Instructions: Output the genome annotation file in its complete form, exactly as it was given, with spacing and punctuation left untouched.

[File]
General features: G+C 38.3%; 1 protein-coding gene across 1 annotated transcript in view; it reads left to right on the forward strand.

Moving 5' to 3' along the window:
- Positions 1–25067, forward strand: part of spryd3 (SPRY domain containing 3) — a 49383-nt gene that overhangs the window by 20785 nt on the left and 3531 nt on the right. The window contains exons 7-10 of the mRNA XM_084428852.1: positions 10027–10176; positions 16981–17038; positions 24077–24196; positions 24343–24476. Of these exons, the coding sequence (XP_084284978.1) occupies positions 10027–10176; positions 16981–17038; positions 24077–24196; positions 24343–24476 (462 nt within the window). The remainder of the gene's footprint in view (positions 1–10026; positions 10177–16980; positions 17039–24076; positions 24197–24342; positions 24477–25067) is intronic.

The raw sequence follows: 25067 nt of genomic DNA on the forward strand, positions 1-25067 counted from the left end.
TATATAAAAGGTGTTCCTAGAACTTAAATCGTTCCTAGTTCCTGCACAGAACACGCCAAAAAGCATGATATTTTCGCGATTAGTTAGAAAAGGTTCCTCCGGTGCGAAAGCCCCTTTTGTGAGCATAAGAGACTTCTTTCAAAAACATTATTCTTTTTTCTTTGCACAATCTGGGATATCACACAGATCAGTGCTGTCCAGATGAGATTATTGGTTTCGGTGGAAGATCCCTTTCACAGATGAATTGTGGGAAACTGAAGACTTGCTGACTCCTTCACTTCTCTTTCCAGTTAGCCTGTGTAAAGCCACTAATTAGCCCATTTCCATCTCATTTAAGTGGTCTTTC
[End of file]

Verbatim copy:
General features: G+C 38.3%; 1 protein-coding gene across 1 annotated transcript in view; it reads left to right on the forward strand.

Moving 5' to 3' along the window:
- Positions 1–25067, forward strand: part of spryd3 (SPRY domain containing 3) — a 49383-nt gene that overhangs the window by 20785 nt on the left and 3531 nt on the right. The window contains exons 7-10 of the mRNA XM_084428852.1: positions 10027–10176; positions 16981–17038; positions 24077–24196; positions 24343–24476. Of these exons, the coding sequence (XP_084284978.1) occupies positions 10027–10176; positions 16981–17038; positions 24077–24196; positions 24343–24476 (462 nt within the window). The remainder of the gene's footprint in view (positions 1–10026; positions 10177–16980; positions 17039–24076; positions 24197–24342; positions 24477–25067) is intronic.

The raw sequence follows: 25067 nt of genomic DNA on the forward strand, positions 1-25067 counted from the left end.
TATATAAAAGGTGTTCCTAGAACTTAAATCGTTCCTAGTTCCTGCACAGAACACGCCAAAAAGCATGATATTTTCGCGATTAGTTAGAAAAGGTTCCTCCGGTGCGAAAGCCCCTTTTGTGAGCATAAGAGACTTCTTTCAAAAACATTATTCTTTTTTCTTTGCACAATCTGGGATATCACACAGATCAGTGCTGTCCAGATGAGATTATTGGTTTCGGTGGAAGATCCCTTTCACAGATGAATTGTGGGAAACTGAAGACTTGCTGACTCCTTCACTTCTCTTTCCAGTTAGCCTGTGTAAAGCCACTAATTAGCCCATTTCCATCTCATTTAAGTGGTCTTTC